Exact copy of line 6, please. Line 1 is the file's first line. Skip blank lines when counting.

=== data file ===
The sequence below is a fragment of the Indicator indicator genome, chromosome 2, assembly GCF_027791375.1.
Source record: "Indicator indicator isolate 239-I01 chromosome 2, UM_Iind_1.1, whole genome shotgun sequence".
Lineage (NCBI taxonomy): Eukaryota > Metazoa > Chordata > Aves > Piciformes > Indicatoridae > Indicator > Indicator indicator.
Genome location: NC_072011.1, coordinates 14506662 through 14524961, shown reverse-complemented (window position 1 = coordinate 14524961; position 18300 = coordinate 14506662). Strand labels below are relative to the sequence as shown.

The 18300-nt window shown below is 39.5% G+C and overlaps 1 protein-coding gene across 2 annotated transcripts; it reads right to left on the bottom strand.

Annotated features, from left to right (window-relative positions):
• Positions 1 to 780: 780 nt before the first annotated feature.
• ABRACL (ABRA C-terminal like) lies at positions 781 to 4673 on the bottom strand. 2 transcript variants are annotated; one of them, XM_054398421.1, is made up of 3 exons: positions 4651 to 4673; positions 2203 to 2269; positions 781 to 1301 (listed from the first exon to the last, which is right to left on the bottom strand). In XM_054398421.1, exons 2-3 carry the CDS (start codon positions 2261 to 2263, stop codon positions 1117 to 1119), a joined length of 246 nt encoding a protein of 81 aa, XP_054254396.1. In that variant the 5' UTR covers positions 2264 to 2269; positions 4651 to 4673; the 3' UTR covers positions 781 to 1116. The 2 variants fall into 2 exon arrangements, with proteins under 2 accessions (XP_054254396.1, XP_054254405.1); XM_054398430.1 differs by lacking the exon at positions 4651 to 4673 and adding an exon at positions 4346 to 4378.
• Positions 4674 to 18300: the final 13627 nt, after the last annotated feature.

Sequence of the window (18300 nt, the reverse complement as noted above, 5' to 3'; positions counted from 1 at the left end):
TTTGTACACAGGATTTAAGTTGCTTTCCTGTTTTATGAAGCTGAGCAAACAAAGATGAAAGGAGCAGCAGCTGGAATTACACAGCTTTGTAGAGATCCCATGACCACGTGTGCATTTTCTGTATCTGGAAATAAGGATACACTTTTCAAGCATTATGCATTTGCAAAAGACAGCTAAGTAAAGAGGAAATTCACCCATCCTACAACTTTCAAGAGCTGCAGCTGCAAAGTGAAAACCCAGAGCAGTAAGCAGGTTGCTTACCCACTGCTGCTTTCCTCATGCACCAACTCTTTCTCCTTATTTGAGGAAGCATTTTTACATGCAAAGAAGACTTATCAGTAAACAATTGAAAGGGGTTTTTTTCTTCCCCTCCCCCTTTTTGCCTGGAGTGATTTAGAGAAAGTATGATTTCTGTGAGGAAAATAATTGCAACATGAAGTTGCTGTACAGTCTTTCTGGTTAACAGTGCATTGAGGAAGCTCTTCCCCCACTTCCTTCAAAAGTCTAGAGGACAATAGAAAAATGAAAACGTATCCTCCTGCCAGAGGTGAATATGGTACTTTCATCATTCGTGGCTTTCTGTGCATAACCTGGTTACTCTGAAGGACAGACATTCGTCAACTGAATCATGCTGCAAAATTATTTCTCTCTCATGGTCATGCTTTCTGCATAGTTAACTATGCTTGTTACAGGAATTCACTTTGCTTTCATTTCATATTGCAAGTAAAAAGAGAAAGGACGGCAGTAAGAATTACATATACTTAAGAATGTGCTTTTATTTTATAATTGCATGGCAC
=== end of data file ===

Annotated features, from left to right (window-relative positions):